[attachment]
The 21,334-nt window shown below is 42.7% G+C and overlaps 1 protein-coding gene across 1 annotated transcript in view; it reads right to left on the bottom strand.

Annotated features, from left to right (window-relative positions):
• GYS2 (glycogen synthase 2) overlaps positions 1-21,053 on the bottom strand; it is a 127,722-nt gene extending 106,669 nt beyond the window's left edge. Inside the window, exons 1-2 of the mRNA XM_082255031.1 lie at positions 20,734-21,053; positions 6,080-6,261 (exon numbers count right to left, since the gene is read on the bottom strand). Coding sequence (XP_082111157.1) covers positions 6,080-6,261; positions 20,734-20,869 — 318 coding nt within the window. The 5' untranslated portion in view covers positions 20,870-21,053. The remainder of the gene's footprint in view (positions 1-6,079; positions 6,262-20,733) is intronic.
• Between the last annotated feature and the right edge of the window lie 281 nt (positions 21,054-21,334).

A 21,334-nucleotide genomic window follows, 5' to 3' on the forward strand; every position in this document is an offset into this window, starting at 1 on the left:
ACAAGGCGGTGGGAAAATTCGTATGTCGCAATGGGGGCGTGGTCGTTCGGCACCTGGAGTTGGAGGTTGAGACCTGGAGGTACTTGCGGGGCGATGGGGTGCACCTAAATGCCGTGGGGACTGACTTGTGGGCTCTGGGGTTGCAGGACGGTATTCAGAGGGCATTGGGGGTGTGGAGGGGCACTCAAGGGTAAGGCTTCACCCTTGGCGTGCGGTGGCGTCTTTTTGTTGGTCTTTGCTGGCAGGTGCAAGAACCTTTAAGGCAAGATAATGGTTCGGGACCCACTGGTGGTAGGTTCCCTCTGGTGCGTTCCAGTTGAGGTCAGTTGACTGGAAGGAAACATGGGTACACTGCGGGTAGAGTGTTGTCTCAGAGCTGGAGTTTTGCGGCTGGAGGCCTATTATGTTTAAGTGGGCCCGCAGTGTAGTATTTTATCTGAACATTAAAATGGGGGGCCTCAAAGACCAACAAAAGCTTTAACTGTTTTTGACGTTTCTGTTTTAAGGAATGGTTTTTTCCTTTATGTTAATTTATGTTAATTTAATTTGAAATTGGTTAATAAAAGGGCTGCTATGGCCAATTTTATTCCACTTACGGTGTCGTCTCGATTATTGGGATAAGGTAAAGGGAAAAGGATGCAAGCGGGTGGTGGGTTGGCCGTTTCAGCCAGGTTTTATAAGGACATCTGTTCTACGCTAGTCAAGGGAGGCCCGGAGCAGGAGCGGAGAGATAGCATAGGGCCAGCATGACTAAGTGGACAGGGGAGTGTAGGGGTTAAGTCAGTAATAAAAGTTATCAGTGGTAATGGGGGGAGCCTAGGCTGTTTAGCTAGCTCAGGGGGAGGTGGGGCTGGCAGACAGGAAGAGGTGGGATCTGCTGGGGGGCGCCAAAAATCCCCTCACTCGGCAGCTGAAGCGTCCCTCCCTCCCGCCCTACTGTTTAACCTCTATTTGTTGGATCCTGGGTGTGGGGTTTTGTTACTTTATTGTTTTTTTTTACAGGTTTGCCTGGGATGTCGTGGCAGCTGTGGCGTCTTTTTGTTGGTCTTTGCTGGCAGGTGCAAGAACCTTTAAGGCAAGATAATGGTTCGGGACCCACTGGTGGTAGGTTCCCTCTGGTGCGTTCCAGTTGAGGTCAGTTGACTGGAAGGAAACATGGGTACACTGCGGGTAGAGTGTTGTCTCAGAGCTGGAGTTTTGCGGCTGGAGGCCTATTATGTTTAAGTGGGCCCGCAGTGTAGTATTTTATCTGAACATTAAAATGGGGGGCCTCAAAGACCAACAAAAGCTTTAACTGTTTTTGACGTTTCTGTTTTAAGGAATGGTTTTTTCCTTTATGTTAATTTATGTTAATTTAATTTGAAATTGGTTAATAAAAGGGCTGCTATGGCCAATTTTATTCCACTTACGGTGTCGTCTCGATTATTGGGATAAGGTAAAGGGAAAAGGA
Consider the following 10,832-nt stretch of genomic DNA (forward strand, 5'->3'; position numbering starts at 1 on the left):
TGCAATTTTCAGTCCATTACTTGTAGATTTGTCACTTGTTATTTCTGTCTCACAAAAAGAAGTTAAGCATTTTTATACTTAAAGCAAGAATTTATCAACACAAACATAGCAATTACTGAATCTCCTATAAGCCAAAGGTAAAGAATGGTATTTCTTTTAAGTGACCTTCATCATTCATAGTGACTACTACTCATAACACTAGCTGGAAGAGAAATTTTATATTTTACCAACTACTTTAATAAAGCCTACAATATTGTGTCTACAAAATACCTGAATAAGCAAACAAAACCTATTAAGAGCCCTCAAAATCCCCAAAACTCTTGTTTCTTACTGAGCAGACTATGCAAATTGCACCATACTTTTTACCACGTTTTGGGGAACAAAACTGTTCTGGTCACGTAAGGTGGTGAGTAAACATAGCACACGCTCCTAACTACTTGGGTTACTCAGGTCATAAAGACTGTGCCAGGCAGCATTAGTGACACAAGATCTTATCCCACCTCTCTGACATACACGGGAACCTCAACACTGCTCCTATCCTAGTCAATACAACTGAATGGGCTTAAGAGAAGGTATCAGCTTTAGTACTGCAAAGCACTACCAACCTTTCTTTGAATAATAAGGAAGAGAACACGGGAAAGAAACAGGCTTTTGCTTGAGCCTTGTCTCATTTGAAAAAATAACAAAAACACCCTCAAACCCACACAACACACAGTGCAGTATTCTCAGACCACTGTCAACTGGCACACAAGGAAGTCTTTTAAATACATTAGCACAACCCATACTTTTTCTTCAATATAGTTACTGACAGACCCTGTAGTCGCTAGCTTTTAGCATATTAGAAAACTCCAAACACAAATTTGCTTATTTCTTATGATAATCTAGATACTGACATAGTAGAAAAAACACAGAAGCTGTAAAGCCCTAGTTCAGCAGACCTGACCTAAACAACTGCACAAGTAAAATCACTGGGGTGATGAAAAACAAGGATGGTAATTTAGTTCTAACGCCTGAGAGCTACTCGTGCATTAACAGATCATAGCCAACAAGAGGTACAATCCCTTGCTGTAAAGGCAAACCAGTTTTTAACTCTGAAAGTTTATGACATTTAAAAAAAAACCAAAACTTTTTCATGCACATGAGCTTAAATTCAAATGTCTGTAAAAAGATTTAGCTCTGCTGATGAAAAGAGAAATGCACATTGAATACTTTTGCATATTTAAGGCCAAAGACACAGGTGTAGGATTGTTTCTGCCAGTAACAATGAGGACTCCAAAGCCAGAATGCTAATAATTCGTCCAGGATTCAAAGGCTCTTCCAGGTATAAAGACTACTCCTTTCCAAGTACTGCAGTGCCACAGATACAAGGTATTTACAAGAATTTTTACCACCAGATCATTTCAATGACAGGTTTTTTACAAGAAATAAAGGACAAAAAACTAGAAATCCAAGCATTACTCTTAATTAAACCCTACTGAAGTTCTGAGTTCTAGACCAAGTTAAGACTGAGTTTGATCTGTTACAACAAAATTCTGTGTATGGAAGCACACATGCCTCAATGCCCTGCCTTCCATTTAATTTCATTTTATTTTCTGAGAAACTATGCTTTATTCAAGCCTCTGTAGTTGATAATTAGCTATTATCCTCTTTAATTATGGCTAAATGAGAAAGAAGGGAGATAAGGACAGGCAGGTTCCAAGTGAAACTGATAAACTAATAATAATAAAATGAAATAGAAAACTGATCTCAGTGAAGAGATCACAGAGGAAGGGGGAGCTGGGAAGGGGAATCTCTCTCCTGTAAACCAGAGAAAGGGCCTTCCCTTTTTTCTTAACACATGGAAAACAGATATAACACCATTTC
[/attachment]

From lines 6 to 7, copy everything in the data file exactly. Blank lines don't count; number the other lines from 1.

ACAAGGCGGTGGGAAAATTCGTATGTCGCAATGGGGGCGTGGTCGTTCGGCACCTGGAGTTGGAGGTTGAGACCTGGAGGTACTTGCGGGGCGATGGGGTGCACCTAAATGCCGTGGGGACTGACTTGTGGGCTCTGGGGTTGCAGGACGGTATTCAGAGGGCATTGGGGGTGTGGAGGGGCACTCAAGGGTAAGGCTTCACCCTTGGCGTGCGGTGGCGTCTTTTTGTTGGTCTTTGCTGGCAGGTGCAAGAACCTTTAAGGCAAGATAATGGTTCGGGACCCACTGGTGGTAGGTTCCCTCTGGTGCGTTCCAGTTGAGGTCAGTTGACTGGAAGGAAACATGGGTACACTGCGGGTAGAGTGTTGTCTCAGAGCTGGAGTTTTGCGGCTGGAGGCCTATTATGTTTAAGTGGGCCCGCAGTGTAGTATTTTATCTGAACATTAAAATGGGGGGCCTCAAAGACCAACAAAAGCTTTAACTGTTTTTGACGTTTCTGTTTTAAGGAATGGTTTTTTCCTTTATGTTAATTTATGTTAATTTAATTTGAAATTGGTTAATAAAAGGGCTGCTATGGCCAATTTTATTCCACTTACGGTGTCGTCTCGATTATTGGGATAAGGTAAAGGGAAAAGGATGCAAGCGGGTGGTGGGTTGGCCGTTTCAGCCAGGTTTTATAAGGACATCTGTTCTACGCTAGTCAAGGGAGGCCCGGAGCAGGAGCGGAGAGATAGCATAGGGCCAGCATGACTAAGTGGACAGGGGAGTGTAGGGGTTAAGTCAGTAATAAAAGTTATCAGTGGTAATGGGGGGAGCCTAGGCTGTTTAGCTAGCTCAGGGGGAGGTGGGGCTGGCAGACAGGAAGAGGTGGGATCTGCTGGGGGGCGCCAAAAATCCCCTCACTCGGCAGCTGAAGCGTCCCTCCCTCCCGCCCTACTGTTTAACCTCTATTTGTTGGATCCTGGGTGTGGGGTTTTGTTACTTTATTGTTTTTTTTTACAGGTTTGCCTGGGATGTCGTGGCAGCTGTGGCGTCTTTTTGTTGGTCTTTGCTGGCAGGTGCAAGAACCTTTAAGGCAAGATAATGGTTCGGGACCCACTGGTGGTAGGTTCCCTCTGGTGCGTTCCAGTTGAGGTCAGTTGACTGGAAGGAAACATGGGTACACTGCGGGTAGAGTGTTGTCTCAGAGCTGGAGTTTTGCGGCTGGAGGCCTATTATGTTTAAGTGGGCCCGCAGTGTAGTATTTTATCTGAACATTAAAATGGGGGGCCTCAAAGACCAACAAAAGCTTTAACTGTTTTTGACGTTTCTGTTTTAAGGAATGGTTTTTTCCTTTATGTTAATTTATGTTAATTTAATTTGAAATTGGTTAATAAAAGGGCTGCTATGGCCAATTTTATTCCACTTACGGTGTCGTCTCGATTATTGGGATAAGGTAAAGGGAAAAGGA
Consider the following 10,832-nt stretch of genomic DNA (forward strand, 5'->3'; position numbering starts at 1 on the left):